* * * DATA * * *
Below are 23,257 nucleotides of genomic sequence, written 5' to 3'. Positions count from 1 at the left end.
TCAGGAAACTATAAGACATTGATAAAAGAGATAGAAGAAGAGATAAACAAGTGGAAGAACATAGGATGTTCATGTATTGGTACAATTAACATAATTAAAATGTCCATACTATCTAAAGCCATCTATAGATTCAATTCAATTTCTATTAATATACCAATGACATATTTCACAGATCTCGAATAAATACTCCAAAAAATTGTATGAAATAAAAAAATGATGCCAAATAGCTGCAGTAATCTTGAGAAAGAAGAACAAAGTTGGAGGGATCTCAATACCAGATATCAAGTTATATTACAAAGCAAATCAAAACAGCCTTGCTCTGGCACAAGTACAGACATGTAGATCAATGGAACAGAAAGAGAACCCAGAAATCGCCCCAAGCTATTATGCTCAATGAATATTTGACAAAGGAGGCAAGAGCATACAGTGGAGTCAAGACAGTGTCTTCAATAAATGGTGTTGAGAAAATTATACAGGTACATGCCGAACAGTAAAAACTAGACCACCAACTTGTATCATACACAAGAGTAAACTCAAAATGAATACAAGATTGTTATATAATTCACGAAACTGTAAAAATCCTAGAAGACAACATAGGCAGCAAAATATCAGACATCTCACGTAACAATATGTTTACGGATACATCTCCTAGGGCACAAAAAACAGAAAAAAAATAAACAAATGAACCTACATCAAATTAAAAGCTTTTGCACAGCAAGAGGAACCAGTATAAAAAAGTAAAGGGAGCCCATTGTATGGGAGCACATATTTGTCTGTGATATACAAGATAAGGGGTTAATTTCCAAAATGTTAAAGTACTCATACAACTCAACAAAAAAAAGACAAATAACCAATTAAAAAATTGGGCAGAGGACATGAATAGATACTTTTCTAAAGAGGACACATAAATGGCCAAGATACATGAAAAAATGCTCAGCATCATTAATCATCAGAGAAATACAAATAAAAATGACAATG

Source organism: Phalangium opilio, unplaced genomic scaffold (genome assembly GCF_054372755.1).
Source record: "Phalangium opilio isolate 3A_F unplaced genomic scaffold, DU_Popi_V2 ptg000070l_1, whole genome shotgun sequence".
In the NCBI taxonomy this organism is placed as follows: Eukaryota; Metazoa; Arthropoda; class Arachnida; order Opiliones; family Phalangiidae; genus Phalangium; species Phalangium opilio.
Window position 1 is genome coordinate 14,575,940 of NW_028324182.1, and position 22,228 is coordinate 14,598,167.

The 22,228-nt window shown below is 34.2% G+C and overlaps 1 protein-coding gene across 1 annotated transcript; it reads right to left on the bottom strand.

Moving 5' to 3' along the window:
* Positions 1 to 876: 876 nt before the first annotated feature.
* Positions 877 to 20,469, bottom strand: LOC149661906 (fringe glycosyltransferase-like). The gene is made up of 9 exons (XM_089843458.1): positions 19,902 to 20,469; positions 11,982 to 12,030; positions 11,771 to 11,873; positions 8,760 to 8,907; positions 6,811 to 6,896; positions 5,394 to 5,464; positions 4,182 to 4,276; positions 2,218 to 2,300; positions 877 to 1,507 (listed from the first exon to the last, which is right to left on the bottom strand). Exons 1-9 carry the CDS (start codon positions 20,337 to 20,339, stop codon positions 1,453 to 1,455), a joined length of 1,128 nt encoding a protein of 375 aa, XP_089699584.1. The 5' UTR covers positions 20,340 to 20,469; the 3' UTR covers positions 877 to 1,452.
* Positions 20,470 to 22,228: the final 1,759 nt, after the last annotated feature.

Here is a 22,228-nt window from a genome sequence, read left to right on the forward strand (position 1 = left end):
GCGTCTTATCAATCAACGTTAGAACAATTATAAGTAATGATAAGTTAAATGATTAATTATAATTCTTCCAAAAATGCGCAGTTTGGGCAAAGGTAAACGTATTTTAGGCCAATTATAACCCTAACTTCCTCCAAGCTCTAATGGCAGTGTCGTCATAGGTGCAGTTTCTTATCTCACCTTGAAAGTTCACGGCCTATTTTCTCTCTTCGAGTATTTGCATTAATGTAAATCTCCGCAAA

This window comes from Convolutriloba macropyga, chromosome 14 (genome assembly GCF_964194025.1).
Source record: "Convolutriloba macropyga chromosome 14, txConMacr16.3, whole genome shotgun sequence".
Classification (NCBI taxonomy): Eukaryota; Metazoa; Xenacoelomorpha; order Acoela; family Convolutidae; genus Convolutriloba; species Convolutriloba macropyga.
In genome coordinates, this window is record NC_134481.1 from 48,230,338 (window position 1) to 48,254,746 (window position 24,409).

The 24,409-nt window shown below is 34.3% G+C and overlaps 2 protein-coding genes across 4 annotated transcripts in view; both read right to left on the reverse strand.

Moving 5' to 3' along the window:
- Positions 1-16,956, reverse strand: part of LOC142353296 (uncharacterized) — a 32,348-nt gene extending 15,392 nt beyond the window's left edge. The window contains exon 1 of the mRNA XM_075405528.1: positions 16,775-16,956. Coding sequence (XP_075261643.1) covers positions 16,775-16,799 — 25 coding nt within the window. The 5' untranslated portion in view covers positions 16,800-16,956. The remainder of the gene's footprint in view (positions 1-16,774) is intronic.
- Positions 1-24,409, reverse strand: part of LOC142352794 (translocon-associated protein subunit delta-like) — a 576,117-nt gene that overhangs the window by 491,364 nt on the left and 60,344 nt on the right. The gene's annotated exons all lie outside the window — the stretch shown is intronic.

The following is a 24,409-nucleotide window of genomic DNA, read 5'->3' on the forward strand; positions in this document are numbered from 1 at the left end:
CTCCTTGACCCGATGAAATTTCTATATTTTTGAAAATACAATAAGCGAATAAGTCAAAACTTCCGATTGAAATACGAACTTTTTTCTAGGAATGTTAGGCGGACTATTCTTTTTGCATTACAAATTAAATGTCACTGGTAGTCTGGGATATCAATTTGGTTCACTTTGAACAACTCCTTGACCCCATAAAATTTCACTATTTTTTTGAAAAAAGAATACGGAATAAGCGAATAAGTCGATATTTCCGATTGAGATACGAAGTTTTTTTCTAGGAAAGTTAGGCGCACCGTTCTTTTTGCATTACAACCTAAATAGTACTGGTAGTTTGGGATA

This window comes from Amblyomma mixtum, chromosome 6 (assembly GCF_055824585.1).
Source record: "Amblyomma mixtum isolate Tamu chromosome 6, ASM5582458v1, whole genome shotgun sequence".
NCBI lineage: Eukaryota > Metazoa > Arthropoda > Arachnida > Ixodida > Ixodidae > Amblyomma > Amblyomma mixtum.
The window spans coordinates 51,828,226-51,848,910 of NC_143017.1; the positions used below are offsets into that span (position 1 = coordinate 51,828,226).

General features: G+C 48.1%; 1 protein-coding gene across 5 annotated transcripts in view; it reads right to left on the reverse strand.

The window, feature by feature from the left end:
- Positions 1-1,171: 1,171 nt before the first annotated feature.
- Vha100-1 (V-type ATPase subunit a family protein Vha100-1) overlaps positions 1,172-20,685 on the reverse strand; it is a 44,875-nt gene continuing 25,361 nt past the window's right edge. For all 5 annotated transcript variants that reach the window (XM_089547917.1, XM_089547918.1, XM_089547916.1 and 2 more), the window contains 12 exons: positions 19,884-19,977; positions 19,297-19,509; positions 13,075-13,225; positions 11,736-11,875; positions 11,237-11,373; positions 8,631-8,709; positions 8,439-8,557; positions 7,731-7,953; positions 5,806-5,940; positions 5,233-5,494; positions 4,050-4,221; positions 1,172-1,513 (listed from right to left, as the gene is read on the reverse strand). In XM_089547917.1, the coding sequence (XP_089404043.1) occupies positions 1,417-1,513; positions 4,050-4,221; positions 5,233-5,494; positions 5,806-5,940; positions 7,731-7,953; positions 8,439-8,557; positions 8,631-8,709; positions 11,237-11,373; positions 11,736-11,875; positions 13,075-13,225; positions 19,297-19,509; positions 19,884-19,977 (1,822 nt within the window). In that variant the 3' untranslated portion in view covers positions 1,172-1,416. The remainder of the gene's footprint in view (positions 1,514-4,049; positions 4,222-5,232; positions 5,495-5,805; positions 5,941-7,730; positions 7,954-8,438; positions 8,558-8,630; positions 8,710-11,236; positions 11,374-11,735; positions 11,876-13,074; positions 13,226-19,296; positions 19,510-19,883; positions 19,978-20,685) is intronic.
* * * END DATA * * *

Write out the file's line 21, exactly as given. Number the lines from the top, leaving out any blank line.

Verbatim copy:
- Positions 1-24,409, reverse strand: part of LOC142352794 (translocon-associated protein subunit delta-like) — a 576,117-nt gene that overhangs the window by 491,364 nt on the left and 60,344 nt on the right. The gene's annotated exons all lie outside the window — the stretch shown is intronic.